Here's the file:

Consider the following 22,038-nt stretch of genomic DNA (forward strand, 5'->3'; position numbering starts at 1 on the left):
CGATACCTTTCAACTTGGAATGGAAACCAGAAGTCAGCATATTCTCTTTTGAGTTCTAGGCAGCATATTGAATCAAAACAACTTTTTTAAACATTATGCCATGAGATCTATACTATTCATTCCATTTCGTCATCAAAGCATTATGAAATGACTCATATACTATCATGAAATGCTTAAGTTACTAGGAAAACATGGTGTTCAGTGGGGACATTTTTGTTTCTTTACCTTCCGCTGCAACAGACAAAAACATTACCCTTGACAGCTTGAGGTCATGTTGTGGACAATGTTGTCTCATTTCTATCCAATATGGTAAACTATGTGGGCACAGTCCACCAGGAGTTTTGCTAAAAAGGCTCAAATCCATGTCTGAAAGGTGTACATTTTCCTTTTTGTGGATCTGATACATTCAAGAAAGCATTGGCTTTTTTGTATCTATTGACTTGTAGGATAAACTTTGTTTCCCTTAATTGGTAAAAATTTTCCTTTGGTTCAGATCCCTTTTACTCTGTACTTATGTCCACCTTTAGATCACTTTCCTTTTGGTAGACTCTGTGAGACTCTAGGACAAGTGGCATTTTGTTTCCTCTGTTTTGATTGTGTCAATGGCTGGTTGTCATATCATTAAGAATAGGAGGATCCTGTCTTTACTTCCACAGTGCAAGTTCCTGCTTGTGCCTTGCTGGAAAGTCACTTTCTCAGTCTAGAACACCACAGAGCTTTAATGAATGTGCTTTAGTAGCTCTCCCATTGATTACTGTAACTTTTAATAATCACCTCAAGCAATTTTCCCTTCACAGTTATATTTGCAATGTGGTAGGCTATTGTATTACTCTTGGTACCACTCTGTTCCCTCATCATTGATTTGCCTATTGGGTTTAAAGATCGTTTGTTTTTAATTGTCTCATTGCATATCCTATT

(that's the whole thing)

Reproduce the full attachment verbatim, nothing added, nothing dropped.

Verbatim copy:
Consider the following 22,038-nt stretch of genomic DNA (forward strand, 5'->3'; position numbering starts at 1 on the left):
CGATACCTTTCAACTTGGAATGGAAACCAGAAGTCAGCATATTCTCTTTTGAGTTCTAGGCAGCATATTGAATCAAAACAACTTTTTTAAACATTATGCCATGAGATCTATACTATTCATTCCATTTCGTCATCAAAGCATTATGAAATGACTCATATACTATCATGAAATGCTTAAGTTACTAGGAAAACATGGTGTTCAGTGGGGACATTTTTGTTTCTTTACCTTCCGCTGCAACAGACAAAAACATTACCCTTGACAGCTTGAGGTCATGTTGTGGACAATGTTGTCTCATTTCTATCCAATATGGTAAACTATGTGGGCACAGTCCACCAGGAGTTTTGCTAAAAAGGCTCAAATCCATGTCTGAAAGGTGTACATTTTCCTTTTTGTGGATCTGATACATTCAAGAAAGCATTGGCTTTTTTGTATCTATTGACTTGTAGGATAAACTTTGTTTCCCTTAATTGGTAAAAATTTTCCTTTGGTTCAGATCCCTTTTACTCTGTACTTATGTCCACCTTTAGATCACTTTCCTTTTGGTAGACTCTGTGAGACTCTAGGACAAGTGGCATTTTGTTTCCTCTGTTTTGATTGTGTCAATGGCTGGTTGTCATATCATTAAGAATAGGAGGATCCTGTCTTTACTTCCACAGTGCAAGTTCCTGCTTGTGCCTTGCTGGAAAGTCACTTTCTCAGTCTAGAACACCACAGAGCTTTAATGAATGTGCTTTAGTAGCTCTCCCATTGATTACTGTAACTTTTAATAATCACCTCAAGCAATTTTCCCTTCACAGTTATATTTGCAATGTGGTAGGCTATTGTATTACTCTTGGTACCACTCTGTTCCCTCATCATTGATTTGCCTATTGGGTTTAAAGATCGTTTGTTTTTAATTGTCTCATTGCATATCCTATT